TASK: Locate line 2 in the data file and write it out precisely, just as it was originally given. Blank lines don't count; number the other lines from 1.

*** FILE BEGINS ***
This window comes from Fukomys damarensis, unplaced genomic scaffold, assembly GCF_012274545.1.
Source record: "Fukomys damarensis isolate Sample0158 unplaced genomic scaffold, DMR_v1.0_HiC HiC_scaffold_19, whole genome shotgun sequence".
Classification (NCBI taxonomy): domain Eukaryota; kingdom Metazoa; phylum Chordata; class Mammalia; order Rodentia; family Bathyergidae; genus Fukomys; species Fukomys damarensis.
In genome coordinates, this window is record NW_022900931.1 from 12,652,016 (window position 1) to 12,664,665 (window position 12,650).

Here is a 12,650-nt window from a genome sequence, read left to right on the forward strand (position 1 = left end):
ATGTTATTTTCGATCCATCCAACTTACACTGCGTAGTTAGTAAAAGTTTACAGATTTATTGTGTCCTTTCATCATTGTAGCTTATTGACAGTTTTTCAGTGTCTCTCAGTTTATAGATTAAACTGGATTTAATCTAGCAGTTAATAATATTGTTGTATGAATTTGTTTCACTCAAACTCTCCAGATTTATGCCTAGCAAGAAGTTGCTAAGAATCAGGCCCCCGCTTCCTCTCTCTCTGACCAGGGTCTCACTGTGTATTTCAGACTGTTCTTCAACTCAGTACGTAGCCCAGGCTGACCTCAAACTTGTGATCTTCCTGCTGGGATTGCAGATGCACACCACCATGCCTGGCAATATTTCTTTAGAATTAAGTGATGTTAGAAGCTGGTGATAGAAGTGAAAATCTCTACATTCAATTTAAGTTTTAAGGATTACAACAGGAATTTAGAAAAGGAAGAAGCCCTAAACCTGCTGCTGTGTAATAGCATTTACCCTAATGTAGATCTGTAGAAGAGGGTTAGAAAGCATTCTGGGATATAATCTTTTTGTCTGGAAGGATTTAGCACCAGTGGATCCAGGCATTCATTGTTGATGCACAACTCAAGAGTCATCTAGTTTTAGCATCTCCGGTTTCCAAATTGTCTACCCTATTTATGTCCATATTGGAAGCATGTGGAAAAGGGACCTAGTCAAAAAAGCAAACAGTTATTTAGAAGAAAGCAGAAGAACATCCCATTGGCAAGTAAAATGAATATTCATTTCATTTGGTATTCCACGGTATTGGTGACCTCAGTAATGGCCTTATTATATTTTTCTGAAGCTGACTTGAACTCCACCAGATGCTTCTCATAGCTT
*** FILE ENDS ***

Source record: "Fukomys damarensis isolate Sample0158 unplaced genomic scaffold, DMR_v1.0_HiC HiC_scaffold_19, whole genome shotgun sequence".